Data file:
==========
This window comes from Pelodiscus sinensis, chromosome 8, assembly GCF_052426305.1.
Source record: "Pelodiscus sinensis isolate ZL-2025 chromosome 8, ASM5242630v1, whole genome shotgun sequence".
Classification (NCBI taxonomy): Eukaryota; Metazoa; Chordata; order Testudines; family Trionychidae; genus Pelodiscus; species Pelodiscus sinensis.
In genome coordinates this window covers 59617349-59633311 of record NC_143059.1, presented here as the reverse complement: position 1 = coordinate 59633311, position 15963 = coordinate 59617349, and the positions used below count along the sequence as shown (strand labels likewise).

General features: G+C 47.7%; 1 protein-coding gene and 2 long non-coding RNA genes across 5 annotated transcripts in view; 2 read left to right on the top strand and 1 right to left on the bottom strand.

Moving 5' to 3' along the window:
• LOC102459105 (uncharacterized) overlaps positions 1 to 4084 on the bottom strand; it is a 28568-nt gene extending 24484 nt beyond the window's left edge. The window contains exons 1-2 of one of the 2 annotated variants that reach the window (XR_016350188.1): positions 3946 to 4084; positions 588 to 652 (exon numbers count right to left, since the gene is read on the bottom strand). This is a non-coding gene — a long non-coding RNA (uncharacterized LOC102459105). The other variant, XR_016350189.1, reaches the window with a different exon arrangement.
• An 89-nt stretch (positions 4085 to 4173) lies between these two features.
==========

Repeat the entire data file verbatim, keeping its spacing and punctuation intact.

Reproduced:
This window comes from Pelodiscus sinensis, chromosome 8, assembly GCF_052426305.1.
Source record: "Pelodiscus sinensis isolate ZL-2025 chromosome 8, ASM5242630v1, whole genome shotgun sequence".
Classification (NCBI taxonomy): Eukaryota; Metazoa; Chordata; order Testudines; family Trionychidae; genus Pelodiscus; species Pelodiscus sinensis.
In genome coordinates this window covers 59617349-59633311 of record NC_143059.1, presented here as the reverse complement: position 1 = coordinate 59633311, position 15963 = coordinate 59617349, and the positions used below count along the sequence as shown (strand labels likewise).

General features: G+C 47.7%; 1 protein-coding gene and 2 long non-coding RNA genes across 5 annotated transcripts in view; 2 read left to right on the top strand and 1 right to left on the bottom strand.

Moving 5' to 3' along the window:
• LOC102459105 (uncharacterized) overlaps positions 1 to 4084 on the bottom strand; it is a 28568-nt gene extending 24484 nt beyond the window's left edge. The window contains exons 1-2 of one of the 2 annotated variants that reach the window (XR_016350188.1): positions 3946 to 4084; positions 588 to 652 (exon numbers count right to left, since the gene is read on the bottom strand). This is a non-coding gene — a long non-coding RNA (uncharacterized LOC102459105). The other variant, XR_016350189.1, reaches the window with a different exon arrangement.
• An 89-nt stretch (positions 4085 to 4173) lies between these two features.